Exclusive US Spy Agency Investigates Satellite Internet Sabotage During Russian Invasion Sources

LED lights and toy figures can be seen in front of displayed binary codes and words
LED lights and toy figures appear in front of the displayed binary code and the words “cyber attack” in this July 5, 2021 illustration. REUTERS/Dado Ruvic/Illustration

March 12, 2022

By James Pearson, Raphael Satter, Christopher Bing and Joel Schectman

(Reuters) – Western intelligence agencies are investigating a cyberattack by unidentified hackers that disrupted broadband satellite internet access in Ukraine at the same time as the invasion of Russia, according to three people with direct knowledge of the incident.

Analysts from the US National Security Agency, French cybersecurity organization ANSSI and Ukraine’s secret service are looking into whether the remote sabotage of a satellite internet provider’s service was the work of Russian state-backed hackers preparing the battlefield by attempting to disrupt communications.

The digital attack on the satellite service began between 5 a.m. and 9 a.m. on February 24, just as Russian forces began to invade and launch rockets that hit major Ukrainian cities, including the capital Kyiv.

The fallout is still being investigated, but satellite modems belonging to tens of thousands of customers in Europe have been taken offline, according to an official at US telecoms company Viasat, which owns the affected network.

The hackers disabled modems that communicate with Viasat Inc’s KA-SAT satellite, which provides Internet access to some customers in Europe, including Ukraine. More than two weeks later, some remain offline, resellers told Reuters.

What appears to be one of the most significant wartime cyberattacks publicly reported so far has attracted the interest of Western intelligence agencies, as Viasat acts as an arms supplier to both the United States and several allies.

Government contracts reviewed by Reuters show KA-SAT has provided internet connectivity to Ukrainian military and police units.

Pablo Breuer, a former US Special Operations Command (SOCOM) technologist, said that turning off satellite internet connectivity could affect Ukraine’s ability to fight Russian forces.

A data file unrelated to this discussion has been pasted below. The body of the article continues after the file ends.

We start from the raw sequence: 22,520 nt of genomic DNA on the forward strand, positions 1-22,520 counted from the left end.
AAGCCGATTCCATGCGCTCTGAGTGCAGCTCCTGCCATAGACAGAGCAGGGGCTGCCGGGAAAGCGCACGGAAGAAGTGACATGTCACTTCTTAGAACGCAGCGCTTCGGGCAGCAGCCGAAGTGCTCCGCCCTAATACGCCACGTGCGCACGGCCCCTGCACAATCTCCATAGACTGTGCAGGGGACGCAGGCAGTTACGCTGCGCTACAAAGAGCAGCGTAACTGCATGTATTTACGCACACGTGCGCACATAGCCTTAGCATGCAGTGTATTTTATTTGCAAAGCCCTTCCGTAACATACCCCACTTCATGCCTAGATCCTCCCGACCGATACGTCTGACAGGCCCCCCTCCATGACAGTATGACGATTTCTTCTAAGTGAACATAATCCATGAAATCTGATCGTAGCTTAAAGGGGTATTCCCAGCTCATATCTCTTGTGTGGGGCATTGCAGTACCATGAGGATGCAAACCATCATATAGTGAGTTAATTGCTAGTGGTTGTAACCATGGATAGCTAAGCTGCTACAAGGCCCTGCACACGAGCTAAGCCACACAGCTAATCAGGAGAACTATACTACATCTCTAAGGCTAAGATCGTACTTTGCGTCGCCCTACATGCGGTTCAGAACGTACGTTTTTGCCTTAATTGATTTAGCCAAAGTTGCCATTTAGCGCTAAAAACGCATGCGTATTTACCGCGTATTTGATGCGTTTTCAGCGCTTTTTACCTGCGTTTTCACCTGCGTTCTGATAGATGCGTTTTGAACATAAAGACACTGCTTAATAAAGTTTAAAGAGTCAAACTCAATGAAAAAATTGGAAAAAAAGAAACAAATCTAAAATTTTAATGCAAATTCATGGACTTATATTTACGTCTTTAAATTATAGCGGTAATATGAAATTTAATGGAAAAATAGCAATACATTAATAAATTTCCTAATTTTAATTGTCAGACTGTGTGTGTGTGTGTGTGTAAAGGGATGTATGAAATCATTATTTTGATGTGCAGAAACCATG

“Traditional land-based radios only go so far. If you’re using modern intelligent systems and smart weapons and trying to perform combined arms maneuvers, you have to rely on these satellites,” Breuer said.

The Russian Embassy in Washington did not immediately respond with a request for comment. Moscow has repeatedly denied allegations of involvement in cyber attacks.

Russian soldiers have besieged Ukrainian cities in what the Kremlin has dubbed “denazification,” an operation that has been denounced by the West as an unprovoked attack and resulted in heavy sanctions being imposed on Moscow as punishment.


Viasat said in a statement that the disruption to customers in Ukraine and elsewhere was triggered by a “deliberate, isolated and external cyber event,” but has yet to provide a detailed, public explanation of what happened.

“The network is stabilized and we are restoring service and activating terminals as soon as possible,” spokesman Chris Phillips said in an email, adding that the company is prioritizing “critical infrastructure and humanitarian assistance.”

According to Jaroslav Stritecky, head of the Czech telecommunications company INTV, the affected modems appeared to be completely non-functional. Normally, he said, the four status lights on the curved SurfBeam 2 modems would show if they were connected to the internet. After the attack, the lights on devices manufactured by Viasat did not come on at all.

The Viasat official said a misconfiguration in the “management” section of the satellite network allowed the hackers to remotely access the modems and take them offline. Most affected devices would need to be reprogrammed and partially replaced by either an on-site technician or a repair shop.

The Viasat official did not specify what the network’s “administrative section” was referring to and declined to give further details. KA-SAT and its associated ground stations, which Viasat bought from European company Eutelsat last year, are still operated by a Eutelsat subsidiary.

Eutelsat referred questions back to Viasat.

Viasat hired US cybersecurity firm Mandiant, which specializes in tracking state-sponsored hackers, to investigate the break-in, according to two people familiar with the matter.

NSA, ANSSI and Mandiant spokesmen declined to comment.

Viasat said government customers who source services directly from the company are unaffected by the disruption. However, the KA-SAT network is operated by a third party, which in turn outsources the service through various distributors.

In recent years, Ukraine’s military and security services have purchased several different communications systems running on Viasat’s network, according to contracts published on ProZorro, a Ukrainian transparency platform.

A message seeking comment from the Ukrainian military was not immediately answered.

Some internet distributors are still waiting to replace their devices.

Strietecky, the Czech telecom manager, said he didn’t blame Viasat.

He recalled arriving at work on the morning of the invasion and seeing a monitor showing regional satellite coverage in the Czech Republic, neighboring Slovakia and Ukraine in all red.

“It was immediately clear what happened,” he said.

(Reporting by James Pearson, Raphael Satter, Christopher Bing and Joel Schectman; Editing by Chris Sanders and Grant McCool) Exclusive US Spy Agency Investigates Satellite Internet Sabotage During Russian Invasion Sources

Emma Bowman

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